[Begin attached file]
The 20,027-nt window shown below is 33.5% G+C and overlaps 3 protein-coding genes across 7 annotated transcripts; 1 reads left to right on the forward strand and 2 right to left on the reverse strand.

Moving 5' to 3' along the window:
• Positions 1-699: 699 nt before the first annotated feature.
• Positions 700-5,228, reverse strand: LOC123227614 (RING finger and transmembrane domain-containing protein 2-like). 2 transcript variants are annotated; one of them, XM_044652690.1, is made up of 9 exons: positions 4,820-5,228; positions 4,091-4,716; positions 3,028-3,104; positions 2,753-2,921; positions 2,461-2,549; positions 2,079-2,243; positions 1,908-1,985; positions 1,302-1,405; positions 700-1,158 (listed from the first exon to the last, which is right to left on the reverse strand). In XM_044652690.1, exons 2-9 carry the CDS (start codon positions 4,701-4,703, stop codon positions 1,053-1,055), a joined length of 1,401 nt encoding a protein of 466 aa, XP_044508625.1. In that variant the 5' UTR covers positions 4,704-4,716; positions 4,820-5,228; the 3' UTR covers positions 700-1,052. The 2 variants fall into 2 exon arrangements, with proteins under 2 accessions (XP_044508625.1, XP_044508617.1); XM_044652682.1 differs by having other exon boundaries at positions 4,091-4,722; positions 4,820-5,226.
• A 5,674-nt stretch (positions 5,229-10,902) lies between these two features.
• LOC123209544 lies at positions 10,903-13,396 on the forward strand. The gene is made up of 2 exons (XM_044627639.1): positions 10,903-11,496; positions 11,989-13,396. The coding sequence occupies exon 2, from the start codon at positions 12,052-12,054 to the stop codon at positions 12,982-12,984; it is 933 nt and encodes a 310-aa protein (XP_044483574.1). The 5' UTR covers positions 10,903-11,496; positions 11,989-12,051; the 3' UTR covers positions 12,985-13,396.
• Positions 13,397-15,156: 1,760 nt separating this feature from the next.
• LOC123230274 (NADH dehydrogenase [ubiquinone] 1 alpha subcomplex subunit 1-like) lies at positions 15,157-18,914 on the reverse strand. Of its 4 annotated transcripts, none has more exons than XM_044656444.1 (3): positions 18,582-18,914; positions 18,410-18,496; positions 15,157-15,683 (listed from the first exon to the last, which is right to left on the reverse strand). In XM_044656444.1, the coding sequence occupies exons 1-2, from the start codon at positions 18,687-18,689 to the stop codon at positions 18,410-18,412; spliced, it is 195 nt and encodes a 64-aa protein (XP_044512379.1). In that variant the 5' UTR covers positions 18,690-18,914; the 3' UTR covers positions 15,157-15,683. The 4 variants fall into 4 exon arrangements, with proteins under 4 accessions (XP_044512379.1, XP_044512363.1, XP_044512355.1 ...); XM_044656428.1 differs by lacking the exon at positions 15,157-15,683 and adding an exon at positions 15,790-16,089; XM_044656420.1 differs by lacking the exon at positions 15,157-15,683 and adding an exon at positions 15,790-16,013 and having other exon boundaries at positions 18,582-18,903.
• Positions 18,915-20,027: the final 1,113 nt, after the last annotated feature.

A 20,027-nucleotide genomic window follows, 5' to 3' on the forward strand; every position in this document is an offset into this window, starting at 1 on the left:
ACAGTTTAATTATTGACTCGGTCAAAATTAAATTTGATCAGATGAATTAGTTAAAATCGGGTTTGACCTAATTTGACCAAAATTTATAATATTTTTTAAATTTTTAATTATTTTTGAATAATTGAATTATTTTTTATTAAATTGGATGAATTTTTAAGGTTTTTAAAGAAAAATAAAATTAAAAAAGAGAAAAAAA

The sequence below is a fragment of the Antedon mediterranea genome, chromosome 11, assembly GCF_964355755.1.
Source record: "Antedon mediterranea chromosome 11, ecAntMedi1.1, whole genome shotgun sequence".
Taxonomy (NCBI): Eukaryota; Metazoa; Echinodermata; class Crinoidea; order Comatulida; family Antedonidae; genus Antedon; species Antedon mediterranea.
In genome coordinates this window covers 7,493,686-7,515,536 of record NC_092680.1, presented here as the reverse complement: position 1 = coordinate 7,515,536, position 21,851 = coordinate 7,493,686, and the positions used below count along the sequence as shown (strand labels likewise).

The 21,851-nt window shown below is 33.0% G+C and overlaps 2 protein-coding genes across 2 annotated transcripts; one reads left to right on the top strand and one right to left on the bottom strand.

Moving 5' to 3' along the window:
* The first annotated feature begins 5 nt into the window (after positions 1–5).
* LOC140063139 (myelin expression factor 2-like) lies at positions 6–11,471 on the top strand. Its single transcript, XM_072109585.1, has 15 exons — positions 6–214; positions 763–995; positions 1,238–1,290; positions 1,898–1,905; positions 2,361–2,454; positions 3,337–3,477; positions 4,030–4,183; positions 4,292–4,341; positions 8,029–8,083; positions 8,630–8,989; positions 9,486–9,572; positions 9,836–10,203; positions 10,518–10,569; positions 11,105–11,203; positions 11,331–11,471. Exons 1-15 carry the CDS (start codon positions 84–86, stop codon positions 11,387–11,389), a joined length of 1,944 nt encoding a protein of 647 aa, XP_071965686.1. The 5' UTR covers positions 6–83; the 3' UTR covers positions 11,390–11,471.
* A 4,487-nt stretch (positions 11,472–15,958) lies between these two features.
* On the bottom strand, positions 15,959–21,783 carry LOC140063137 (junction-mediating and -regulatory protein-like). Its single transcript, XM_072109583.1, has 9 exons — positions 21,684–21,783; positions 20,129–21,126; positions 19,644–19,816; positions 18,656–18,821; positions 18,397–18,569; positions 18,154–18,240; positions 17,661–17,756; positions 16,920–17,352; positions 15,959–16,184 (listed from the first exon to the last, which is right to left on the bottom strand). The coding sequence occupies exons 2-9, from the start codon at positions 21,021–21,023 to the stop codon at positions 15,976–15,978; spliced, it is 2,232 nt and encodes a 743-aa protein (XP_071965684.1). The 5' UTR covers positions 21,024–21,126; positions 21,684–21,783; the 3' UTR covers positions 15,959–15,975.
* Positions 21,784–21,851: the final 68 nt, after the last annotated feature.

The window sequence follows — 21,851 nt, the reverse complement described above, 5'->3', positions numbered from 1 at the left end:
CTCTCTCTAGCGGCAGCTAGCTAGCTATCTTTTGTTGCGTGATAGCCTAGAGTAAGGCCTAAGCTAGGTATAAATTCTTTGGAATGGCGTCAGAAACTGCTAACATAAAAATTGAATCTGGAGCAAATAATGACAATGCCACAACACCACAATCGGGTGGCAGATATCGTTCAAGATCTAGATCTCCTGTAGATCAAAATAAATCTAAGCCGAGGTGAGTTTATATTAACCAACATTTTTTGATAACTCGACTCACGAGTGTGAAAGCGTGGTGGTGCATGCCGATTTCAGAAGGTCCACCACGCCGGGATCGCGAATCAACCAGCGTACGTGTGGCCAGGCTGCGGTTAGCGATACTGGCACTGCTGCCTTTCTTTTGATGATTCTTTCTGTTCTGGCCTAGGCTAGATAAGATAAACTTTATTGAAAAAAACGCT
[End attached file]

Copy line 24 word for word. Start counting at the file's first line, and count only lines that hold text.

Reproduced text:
CTCTCTCTAGCGGCAGCTAGCTAGCTATCTTTTGTTGCGTGATAGCCTAGAGTAAGGCCTAAGCTAGGTATAAATTCTTTGGAATGGCGTCAGAAACTGCTAACATAAAAATTGAATCTGGAGCAAATAATGACAATGCCACAACACCACAATCGGGTGGCAGATATCGTTCAAGATCTAGATCTCCTGTAGATCAAAATAAATCTAAGCCGAGGTGAGTTTATATTAACCAACATTTTTTGATAACTCGACTCACGAGTGTGAAAGCGTGGTGGTGCATGCCGATTTCAGAAGGTCCACCACGCCGGGATCGCGAATCAACCAGCGTACGTGTGGCCAGGCTGCGGTTAGCGATACTGGCACTGCTGCCTTTCTTTTGATGATTCTTTCTGTTCTGGCCTAGGCTAGATAAGATAAACTTTATTGAAAAAAACGCT